Be Boundless

Dedicated to research with real-world applications, professor Charles Roeder retires

December 27, 2017


   Professor Charles Roeder

After 40 years with UW CEE, professor Charles Roeder is hanging up his hard hat. He officially retires at the end of the year.

During his career, Roeder was passionate about improving the resiliency of steel structures, making them not only safer during natural hazards, but more economical to build. Much of his research has had practical applications for the practicing structural engineering community.

“My research started in steel and I always stayed close to it throughout my career,” Roeder said. “As an academic engineer, research is most important if engineers working on a day-to-day basis are able to use it.”

Roeder joined the department faculty in 1977. He first became interested in engineering while working in construction prior to serving in the U.S. Army. Following military service, Roeder earned a bachelor’s degree in civil engineering at the University of Colorado, Boulder, a master’s degree at University of Illinois, Urbana-Champaign and a Ph.D. at the University of California, Berkeley.

Research highlights

Internationally recognized for his research, Roeder contributed to the seismic engineering of structural steel systems, particularly moment-resisting frames, concentrically and eccentrically braced frames and older steel structures. He also developed engineering solutions for structural steel bridges including methods for estimating thermal movements and addressing distortional fatigue. A few research highlights are below:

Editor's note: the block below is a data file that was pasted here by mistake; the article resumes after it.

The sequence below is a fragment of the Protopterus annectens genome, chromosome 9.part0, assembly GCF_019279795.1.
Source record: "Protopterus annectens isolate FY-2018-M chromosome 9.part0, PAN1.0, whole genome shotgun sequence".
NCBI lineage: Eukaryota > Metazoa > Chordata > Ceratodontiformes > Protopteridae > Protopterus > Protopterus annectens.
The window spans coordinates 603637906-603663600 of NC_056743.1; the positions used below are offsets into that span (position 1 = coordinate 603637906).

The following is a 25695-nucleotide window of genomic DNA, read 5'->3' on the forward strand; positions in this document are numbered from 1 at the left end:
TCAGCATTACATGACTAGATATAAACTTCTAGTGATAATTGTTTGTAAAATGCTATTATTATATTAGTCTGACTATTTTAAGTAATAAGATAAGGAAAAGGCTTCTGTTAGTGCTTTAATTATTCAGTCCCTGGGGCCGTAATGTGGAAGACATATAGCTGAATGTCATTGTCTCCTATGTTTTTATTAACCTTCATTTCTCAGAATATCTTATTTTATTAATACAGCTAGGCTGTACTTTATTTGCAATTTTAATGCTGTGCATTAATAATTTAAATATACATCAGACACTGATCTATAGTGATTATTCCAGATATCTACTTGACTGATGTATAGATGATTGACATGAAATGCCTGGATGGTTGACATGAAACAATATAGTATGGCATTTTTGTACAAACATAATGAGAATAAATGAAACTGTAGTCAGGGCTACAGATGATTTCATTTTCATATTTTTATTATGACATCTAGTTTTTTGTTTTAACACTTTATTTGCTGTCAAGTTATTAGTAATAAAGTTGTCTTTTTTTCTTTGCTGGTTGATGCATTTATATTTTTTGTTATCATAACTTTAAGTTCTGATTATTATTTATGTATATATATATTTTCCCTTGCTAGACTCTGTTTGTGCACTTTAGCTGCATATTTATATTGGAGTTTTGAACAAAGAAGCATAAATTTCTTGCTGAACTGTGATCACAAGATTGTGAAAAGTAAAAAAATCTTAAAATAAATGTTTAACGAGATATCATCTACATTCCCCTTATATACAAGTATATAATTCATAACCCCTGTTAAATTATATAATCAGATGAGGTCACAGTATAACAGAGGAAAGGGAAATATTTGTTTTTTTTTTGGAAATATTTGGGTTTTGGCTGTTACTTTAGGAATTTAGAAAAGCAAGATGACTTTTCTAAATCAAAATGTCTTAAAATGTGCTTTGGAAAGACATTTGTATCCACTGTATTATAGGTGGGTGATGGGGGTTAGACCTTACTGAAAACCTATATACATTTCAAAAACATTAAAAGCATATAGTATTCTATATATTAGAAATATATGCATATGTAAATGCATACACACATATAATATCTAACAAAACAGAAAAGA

Eccentrically braced steel frames
While earning his Ph.D., Roeder authored the first article on eccentrically braced frames, titled “Eccentrically braced steel frames for earthquakes.” The paper was the first work published on the topic in the United States and won the J. James R. Croes Medal in 1978. The article proposed a unique structural steel system design that combines diagonal bracing with flexible beam and column connections, resulting in an extremely stiff structure that is able to dissipate a large amount of energy during seismic activity. Today, eccentrically braced frames are found more commonly in countries such as New Zealand.

Northridge earthquake aftermath
Roeder played an important role in addressing the damage to steel buildings following the 1994 Northridge earthquake in the San Fernando Valley region of Los Angeles, Calif. In the aftermath of the earthquake, Roeder was involved in the SAC Steel Project, funded by the Federal Emergency Management Agency, where he oversaw a team of researchers who investigated the performance of connections between beams and columns.